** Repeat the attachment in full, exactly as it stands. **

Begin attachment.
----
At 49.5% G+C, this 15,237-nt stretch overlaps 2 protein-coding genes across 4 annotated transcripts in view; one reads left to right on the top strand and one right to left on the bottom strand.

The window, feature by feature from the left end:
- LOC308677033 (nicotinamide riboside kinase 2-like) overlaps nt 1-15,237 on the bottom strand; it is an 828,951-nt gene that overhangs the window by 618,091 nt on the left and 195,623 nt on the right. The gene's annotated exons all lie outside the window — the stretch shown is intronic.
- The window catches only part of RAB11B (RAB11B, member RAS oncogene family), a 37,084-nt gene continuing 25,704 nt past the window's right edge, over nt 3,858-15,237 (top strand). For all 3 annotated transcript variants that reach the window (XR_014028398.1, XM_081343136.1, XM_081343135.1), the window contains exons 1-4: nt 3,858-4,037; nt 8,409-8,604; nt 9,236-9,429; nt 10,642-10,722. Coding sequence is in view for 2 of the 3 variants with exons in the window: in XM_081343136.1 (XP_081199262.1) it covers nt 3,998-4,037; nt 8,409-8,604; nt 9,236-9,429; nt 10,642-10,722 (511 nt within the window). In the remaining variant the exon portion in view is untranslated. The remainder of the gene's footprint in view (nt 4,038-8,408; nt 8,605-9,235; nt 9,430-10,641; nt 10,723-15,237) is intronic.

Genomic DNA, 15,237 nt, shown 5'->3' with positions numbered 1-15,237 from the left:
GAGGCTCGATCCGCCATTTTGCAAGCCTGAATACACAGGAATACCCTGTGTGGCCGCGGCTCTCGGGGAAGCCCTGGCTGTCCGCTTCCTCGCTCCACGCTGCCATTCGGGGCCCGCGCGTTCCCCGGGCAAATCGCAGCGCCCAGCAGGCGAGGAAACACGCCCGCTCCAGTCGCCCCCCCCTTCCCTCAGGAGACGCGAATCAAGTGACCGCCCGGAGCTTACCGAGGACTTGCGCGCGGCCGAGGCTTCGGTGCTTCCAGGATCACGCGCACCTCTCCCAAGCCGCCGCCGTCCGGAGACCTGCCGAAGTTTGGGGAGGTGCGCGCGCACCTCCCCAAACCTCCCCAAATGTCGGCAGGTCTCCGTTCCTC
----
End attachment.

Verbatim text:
At 49.5% G+C, this 15,237-nt stretch overlaps 2 protein-coding genes across 4 annotated transcripts in view; one reads left to right on the top strand and one right to left on the bottom strand.

The window, feature by feature from the left end:
- LOC308677033 (nicotinamide riboside kinase 2-like) overlaps nt 1-15,237 on the bottom strand; it is an 828,951-nt gene that overhangs the window by 618,091 nt on the left and 195,623 nt on the right. The gene's annotated exons all lie outside the window — the stretch shown is intronic.
- The window catches only part of RAB11B (RAB11B, member RAS oncogene family), a 37,084-nt gene continuing 25,704 nt past the window's right edge, over nt 3,858-15,237 (top strand). For all 3 annotated transcript variants that reach the window (XR_014028398.1, XM_081343136.1, XM_081343135.1), the window contains exons 1-4: nt 3,858-4,037; nt 8,409-8,604; nt 9,236-9,429; nt 10,642-10,722. Coding sequence is in view for 2 of the 3 variants with exons in the window: in XM_081343136.1 (XP_081199262.1) it covers nt 3,998-4,037; nt 8,409-8,604; nt 9,236-9,429; nt 10,642-10,722 (511 nt within the window). In the remaining variant the exon portion in view is untranslated. The remainder of the gene's footprint in view (nt 4,038-8,408; nt 8,605-9,235; nt 9,430-10,641; nt 10,723-15,237) is intronic.

Genomic DNA, 15,237 nt, shown 5'->3' with positions numbered 1-15,237 from the left:
GAGGCTCGATCCGCCATTTTGCAAGCCTGAATACACAGGAATACCCTGTGTGGCCGCGGCTCTCGGGGAAGCCCTGGCTGTCCGCTTCCTCGCTCCACGCTGCCATTCGGGGCCCGCGCGTTCCCCGGGCAAATCGCAGCGCCCAGCAGGCGAGGAAACACGCCCGCTCCAGTCGCCCCCCCCTTCCCTCAGGAGACGCGAATCAAGTGACCGCCCGGAGCTTACCGAGGACTTGCGCGCGGCCGAGGCTTCGGTGCTTCCAGGATCACGCGCACCTCTCCCAAGCCGCCGCCGTCCGGAGACCTGCCGAAGTTTGGGGAGGTGCGCGCGCACCTCCCCAAACCTCCCCAAATGTCGGCAGGTCTCCGTTCCTC